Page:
The majority of Americans — 58.9 percent of adults — are living with pain. Back pain is the most common type of pain, affecting nearly 2 out of 5 U.S. adults in the last three months, according to the findings from a report released by the National Center for Health Statistics.
“This survey gives numbers to something that we’ve been seeing in the population for a long time,” says Whitney Luke, MD, a pain medicine specialist at The Ohio State University Wexner Medical Center in Columbus.
“There’s a lot of things that contribute to chronic pain. An initial or acute injury to a part of the body can be the cause,” says Dr. Luke. Lifestyle factors, such as physical inactivity, poor sleep, stress, smoking, and unmanaged depression or anxiety are also linked to experiencing higher levels of pain, she says.
The data used in the report came from the redesigned 2019 National Health Interview Survey, which is administered throughout the year by the National Center for Health Statistics (NCHS). The answers were collected via a questionnaire completed by one randomly selected adult in a total of 31,997 households.
Back Pain More Prevalent in Older Adults, Women, White Americans, and People With a Lower Household Income
A total of 39 percent of people had back pain in the last three months, a condition that was more common in older age groups; back pain was reported by about 44 percent of adults ages 45 to 64 and 45 percent of people 65 and older. Women were more likely to have back pain than men — 40.6 percent compared with 37.2 percent.
White Americans were the mostly likely to report back pain (42.7 percent) compared with Black Americans (35.8 percent), Hispanic (31.2 percent), and Asian Americans (24.5 percent).
A higher household income made it less likely for people to report back pain. In houses with an income of less than 100 percent of the federal poverty level (FPL), 44.8 adults had back pain compared with 37.6 percent of adults living in house that earned 200 percent of the FPL.
Older People Living With Pain
People ages 65 and older were more likely to have pain than any other age group; in addition to having a higher prevalence of back pain, 42 percent had arm, hand, or shoulder pain compared with 30.7 percent for the population overall, and 50.3 percent had pain in their hips and legs compared with 36.5 percent of the population.
Thanks to medical breakthroughs and management we are living longer than ever, but we weren’t really designed to live to be 90 or 100 years old, says Luke.
In 1920, the life expectancy for the average American was 53 years old compared with 78 years old in 2020, according to Statista, a provider of marketing and consumer data. “Unfortunately, our bodies are just wearing down. As we get older, we end up with more arthritic ailments in our joints and our spine which can also contribute to pain,” she says.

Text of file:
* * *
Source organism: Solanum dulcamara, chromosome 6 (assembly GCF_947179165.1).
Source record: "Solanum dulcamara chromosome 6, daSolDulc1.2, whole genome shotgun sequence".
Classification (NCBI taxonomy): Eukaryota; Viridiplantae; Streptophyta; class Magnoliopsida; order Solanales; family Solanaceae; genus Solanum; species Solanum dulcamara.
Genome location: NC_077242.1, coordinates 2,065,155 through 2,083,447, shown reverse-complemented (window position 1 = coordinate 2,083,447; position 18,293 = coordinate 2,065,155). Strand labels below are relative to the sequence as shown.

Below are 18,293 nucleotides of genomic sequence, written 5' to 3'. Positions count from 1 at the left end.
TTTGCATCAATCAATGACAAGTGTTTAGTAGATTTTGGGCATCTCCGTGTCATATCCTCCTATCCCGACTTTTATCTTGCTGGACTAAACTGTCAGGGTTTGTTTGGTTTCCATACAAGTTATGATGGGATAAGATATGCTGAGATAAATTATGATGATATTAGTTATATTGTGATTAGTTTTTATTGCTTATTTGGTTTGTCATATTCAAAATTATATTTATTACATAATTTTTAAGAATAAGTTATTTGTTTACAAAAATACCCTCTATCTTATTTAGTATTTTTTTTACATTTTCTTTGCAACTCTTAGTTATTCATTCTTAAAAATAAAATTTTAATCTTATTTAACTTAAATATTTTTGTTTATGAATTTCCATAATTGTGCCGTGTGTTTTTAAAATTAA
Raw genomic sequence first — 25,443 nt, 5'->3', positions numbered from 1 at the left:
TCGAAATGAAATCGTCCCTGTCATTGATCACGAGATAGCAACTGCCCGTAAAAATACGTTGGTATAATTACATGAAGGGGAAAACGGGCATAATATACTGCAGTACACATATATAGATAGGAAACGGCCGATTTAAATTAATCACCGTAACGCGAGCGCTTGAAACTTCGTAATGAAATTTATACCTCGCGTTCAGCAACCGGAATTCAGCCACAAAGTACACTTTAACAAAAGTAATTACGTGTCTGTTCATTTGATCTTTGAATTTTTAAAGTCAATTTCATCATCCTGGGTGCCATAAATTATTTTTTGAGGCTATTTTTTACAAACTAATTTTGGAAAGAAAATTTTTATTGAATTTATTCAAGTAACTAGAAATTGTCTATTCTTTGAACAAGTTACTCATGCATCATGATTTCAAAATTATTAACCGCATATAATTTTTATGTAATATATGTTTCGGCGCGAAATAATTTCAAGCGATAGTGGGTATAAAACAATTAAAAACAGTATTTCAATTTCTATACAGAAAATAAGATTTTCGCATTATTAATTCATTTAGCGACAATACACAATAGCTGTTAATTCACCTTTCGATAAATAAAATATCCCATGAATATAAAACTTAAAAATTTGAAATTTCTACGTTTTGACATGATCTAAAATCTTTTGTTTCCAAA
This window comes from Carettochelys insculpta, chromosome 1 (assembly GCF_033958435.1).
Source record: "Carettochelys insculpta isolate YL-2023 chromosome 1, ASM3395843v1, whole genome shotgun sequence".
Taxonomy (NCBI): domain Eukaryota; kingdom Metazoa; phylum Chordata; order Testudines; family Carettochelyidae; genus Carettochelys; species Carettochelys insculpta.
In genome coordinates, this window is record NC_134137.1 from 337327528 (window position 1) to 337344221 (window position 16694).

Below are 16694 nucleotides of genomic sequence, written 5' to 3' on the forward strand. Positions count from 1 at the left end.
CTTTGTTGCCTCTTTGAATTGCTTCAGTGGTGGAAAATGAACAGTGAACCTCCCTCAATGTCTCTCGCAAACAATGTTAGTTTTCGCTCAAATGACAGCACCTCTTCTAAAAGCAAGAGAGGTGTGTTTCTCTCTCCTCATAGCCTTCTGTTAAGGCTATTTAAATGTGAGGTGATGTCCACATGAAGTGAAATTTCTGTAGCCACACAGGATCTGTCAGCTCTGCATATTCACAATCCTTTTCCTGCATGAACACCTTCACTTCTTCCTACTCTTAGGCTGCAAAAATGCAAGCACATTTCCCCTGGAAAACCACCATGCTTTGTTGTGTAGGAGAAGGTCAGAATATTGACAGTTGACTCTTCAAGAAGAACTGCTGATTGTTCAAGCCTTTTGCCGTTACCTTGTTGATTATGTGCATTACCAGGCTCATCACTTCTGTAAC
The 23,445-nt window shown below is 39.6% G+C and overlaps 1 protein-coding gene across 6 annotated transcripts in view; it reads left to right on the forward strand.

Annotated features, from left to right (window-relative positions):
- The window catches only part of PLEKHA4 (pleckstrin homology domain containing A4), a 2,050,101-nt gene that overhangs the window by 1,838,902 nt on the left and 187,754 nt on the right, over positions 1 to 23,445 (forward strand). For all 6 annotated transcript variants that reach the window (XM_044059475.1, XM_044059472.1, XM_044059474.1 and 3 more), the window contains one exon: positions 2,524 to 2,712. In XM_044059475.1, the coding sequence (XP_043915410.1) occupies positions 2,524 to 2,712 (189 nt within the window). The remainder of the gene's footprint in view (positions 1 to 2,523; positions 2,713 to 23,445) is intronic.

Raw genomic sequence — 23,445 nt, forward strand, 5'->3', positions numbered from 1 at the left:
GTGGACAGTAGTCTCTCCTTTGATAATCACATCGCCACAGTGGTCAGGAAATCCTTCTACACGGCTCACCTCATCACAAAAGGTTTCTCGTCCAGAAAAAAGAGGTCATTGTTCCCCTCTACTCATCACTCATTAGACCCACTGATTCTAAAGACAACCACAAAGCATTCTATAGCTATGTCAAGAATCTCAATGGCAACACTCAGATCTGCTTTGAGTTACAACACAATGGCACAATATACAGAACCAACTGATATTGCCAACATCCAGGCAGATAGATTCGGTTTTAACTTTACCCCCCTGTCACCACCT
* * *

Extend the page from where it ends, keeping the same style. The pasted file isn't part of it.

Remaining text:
Poor sleep can also be an issue as we get older, which is also associated with pain, she adds.
Living Below the Federal Poverty Level Increases the Likelihood of Pain
The federal poverty level (FPL) for an individual is a household income of $12,800 a year, and for a family of four people, it’s a household income of $26,500, according to the 2021 Health and Human Services (HHS) Guidelines. People living below the FPL were more likely to have back pain, hip and leg pain, and arm, hand, and shoulder pain compared with households above the FPL, according to the report.
“There have been a lot of studies that have shown a high correlation between socioeconomic status and pain — there’s definitely a healthcare disparity that exists here,” says Luke.
Many factors contribute to why people living in poverty have more pain, she says. “Could it be they don’t have access to healthcare for other chronic conditions and that contributes to their pain? Could it be they are highly anxious or not sleeping because of their economic situation? It’s highly complex, and I don’t know that we can pinpoint one thing,” says Luke.
A Lack of Physical Activity Can Contribute to Chronic Pain Cycle
When you’ve been physically inactive for a long time, it can lead to a chronic pain cycle, she says. “You want to do more, but you’re more deconditioned and it hurts, and then you avoid physical activity, which can lead to more pain,” says Luke.
Sometimes this can be improved by changing your mindset, she says. “Just because something hurts doesn’t mean it’s harming or is bad for you — knowing and accepting that can be helpful for people,” says Luke.
Talk with your doctor about a safe way to up your activity level and find an exercise program or activity that you enjoy, she suggests.
Living With Pain? See Your Doctor for Help
If you are living with pain, you should definitely make an appointment with your doctor and talk through your symptoms so that you can have the appropriate workup and get diagnosed, says Luke.
“It could be an anatomical problem causing the pain that there could be an intervention for. For example, if you have very bad joint arthritis in the knee or the hip, you may be a candidate for a knee or hip replacement,” she says.
Your physician may be able to make recommendations on nonsurgical interventions, such as a joint injection for hip pain or an epidural steroid injection for back pain, she says. “They may be able to recommend non-opioid medications that can help the issue, too,” adds Luke.
There are also important lifestyle factors that may help improve pain, which include achieving a healthy weight, eating a healthy diet, improving sleep, being physically active and not smoking, she says.
This content was originally published here.